New Delhi: Country's crude oil import bill is set to cross $100 billion mark in the current financial year, which would be almost double than that of last year's, as global crude prices touched seven-year high levels. According to data provided by Petroleum Planning and Analysis Cell (PPAC), India spent $94.3 billion in the first 10 months (April-January) of current fiscal (2021-22) on oil imports. It spent $11.6 billion in January 2022 alone when oil prices had started to surge. In comparison to this, the country had spent $7.7 billion on oil imports in January 2021. This month, oil prices crossed $100 per barrel and going at this rate, India, which imports 85 per cent of its crude oil requirements, is expected to almost double its import bill to $110-115 billion by the end of the fiscal year 2021-2022. The imported crude oil is turned into value-added products like petrol and diesel at oil refineries, before being sold to automobiles and other users. India has surplus refining capacity and it exports some petroleum products but is short on production of cooking gas LPG, which is imported from nations like Saudi Arabia. Import of petroleum products in April-January of 2021-22 fiscal was 33.6 million tonnes worth $19.9 billion. On the other hand, 51.1 million tonnes of petroleum products were also exported for $33.4 billion.

New Delhi: Country's crude oil import bill is set to cross $100 billion mark in the current financial year, which would be almost double than that of last year's, as global crude prices touched seven-year high levels. According to data provided by Petroleum Planning and Analysis Cell (PPAC), India spent $94.3 billion in the first 10 months (April-January) of current fiscal (2021-22) on oil imports. It spent $11.6 billion in January 2022 alone when oil prices had started to surge. In comparison to this, the country had spent $7.7 billion on oil imports in January 2021. This month, oil prices crossed $100 per barrel and going at this rate, India, which imports 85 per cent of its crude oil requirements, is expected to almost double its import bill to $110-115 billion by the end of the fiscal year 2021-2022. The imported crude oil is turned into value-added products like petrol and diesel at oil refineries, before being sold to automobiles and other users. India has surplus refining capacity and it exports some petroleum products but is short on production of cooking gas LPG, which is imported from nations like Saudi Arabia. Import of petroleum products in April-January of 2021-22 fiscal was 33.6 million tonnes worth $19.9 billion. On the other hand, 51.1 million tonnes of petroleum products were also exported for $33.4 billion.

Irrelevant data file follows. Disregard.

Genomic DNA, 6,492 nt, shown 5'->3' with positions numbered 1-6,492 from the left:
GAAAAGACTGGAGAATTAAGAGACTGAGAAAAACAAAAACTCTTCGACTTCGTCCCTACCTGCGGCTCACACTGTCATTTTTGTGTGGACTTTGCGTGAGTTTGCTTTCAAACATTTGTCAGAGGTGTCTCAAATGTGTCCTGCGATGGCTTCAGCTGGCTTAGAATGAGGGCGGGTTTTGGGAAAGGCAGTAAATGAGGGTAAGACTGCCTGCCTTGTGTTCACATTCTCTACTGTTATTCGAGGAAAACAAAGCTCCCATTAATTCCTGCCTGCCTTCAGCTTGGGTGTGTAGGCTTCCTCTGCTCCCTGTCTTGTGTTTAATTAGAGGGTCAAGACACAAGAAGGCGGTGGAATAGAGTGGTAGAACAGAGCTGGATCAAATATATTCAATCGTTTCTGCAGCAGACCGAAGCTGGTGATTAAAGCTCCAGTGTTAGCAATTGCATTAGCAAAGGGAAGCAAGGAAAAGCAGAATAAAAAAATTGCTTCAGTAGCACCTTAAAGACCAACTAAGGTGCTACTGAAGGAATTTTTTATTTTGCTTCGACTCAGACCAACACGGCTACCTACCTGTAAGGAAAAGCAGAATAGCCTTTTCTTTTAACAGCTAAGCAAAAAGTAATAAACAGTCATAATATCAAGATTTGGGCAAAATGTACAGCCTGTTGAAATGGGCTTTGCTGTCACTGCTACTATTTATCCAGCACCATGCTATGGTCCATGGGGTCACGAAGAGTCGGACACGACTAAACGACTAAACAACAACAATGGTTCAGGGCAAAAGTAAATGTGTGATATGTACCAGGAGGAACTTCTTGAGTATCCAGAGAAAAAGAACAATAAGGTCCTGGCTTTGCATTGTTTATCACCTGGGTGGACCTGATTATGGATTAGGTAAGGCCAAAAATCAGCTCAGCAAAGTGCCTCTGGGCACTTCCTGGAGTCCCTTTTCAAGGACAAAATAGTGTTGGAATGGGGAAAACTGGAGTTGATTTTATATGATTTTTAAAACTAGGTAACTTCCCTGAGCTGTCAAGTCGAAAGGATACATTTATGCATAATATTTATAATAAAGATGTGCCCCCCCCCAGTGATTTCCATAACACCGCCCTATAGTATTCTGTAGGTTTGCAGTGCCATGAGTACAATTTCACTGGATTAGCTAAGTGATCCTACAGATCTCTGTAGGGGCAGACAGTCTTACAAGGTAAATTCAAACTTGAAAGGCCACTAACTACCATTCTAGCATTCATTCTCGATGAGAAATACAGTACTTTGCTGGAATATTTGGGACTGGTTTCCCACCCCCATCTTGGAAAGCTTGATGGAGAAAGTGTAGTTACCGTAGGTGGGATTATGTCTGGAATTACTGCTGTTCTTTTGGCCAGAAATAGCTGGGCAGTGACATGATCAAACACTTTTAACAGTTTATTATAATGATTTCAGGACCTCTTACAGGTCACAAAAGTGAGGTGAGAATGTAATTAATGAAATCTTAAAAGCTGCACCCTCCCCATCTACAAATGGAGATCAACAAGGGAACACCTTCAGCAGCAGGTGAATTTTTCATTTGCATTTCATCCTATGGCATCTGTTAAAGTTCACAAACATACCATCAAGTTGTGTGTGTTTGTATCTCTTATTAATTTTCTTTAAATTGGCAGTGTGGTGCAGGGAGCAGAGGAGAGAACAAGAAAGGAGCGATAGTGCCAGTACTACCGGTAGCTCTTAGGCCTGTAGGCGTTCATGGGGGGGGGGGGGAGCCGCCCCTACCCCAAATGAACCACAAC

New Delhi: Country's crude oil import bill is set to cross $100 billion mark in the current financial year, which would be almost double than that of last year's, as global crude prices touched seven-year high levels. According to data provided by Petroleum Planning and Analysis Cell (PPAC), India spent $94.3 billion in the first 10 months (April-January) of current fiscal (2021-22) on oil imports. It spent $11.6 billion in January 2022 alone when oil prices had started to surge. In comparison to this, the country had spent $7.7 billion on oil imports in January 2021. This month, oil prices crossed $100 per barrel and going at this rate, India, which imports 85 per cent of its crude oil requirements, is expected to almost double its import bill to $110-115 billion by the end of the fiscal year 2021-2022. The imported crude oil is turned into value-added products like petrol and diesel at oil refineries, before being sold to automobiles and other users. India has surplus refining capacity and it exports some petroleum products but is short on production of cooking gas LPG, which is imported from nations like Saudi Arabia. Import of petroleum products in April-January of 2021-22 fiscal was 33.6 million tonnes worth $19.9 billion. On the other hand, 51.1 million tonnes of petroleum products were also exported for $33.4 billion.